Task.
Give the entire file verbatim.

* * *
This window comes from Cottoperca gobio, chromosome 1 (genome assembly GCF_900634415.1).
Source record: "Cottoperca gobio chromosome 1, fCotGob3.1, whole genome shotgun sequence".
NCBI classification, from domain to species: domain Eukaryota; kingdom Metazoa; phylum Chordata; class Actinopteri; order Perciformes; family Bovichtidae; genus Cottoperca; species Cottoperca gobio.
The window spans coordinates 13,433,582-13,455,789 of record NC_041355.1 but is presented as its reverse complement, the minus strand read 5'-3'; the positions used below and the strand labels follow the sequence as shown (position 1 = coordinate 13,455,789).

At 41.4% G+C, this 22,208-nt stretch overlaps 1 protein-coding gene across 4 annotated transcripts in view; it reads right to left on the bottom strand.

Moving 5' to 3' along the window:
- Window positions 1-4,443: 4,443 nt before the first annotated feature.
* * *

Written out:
This window comes from Cottoperca gobio, chromosome 1 (genome assembly GCF_900634415.1).
Source record: "Cottoperca gobio chromosome 1, fCotGob3.1, whole genome shotgun sequence".
NCBI classification, from domain to species: domain Eukaryota; kingdom Metazoa; phylum Chordata; class Actinopteri; order Perciformes; family Bovichtidae; genus Cottoperca; species Cottoperca gobio.
The window spans coordinates 13,433,582-13,455,789 of record NC_041355.1 but is presented as its reverse complement, the minus strand read 5'-3'; the positions used below and the strand labels follow the sequence as shown (position 1 = coordinate 13,455,789).

At 41.4% G+C, this 22,208-nt stretch overlaps 1 protein-coding gene across 4 annotated transcripts in view; it reads right to left on the bottom strand.

Moving 5' to 3' along the window:
- Window positions 1-4,443: 4,443 nt before the first annotated feature.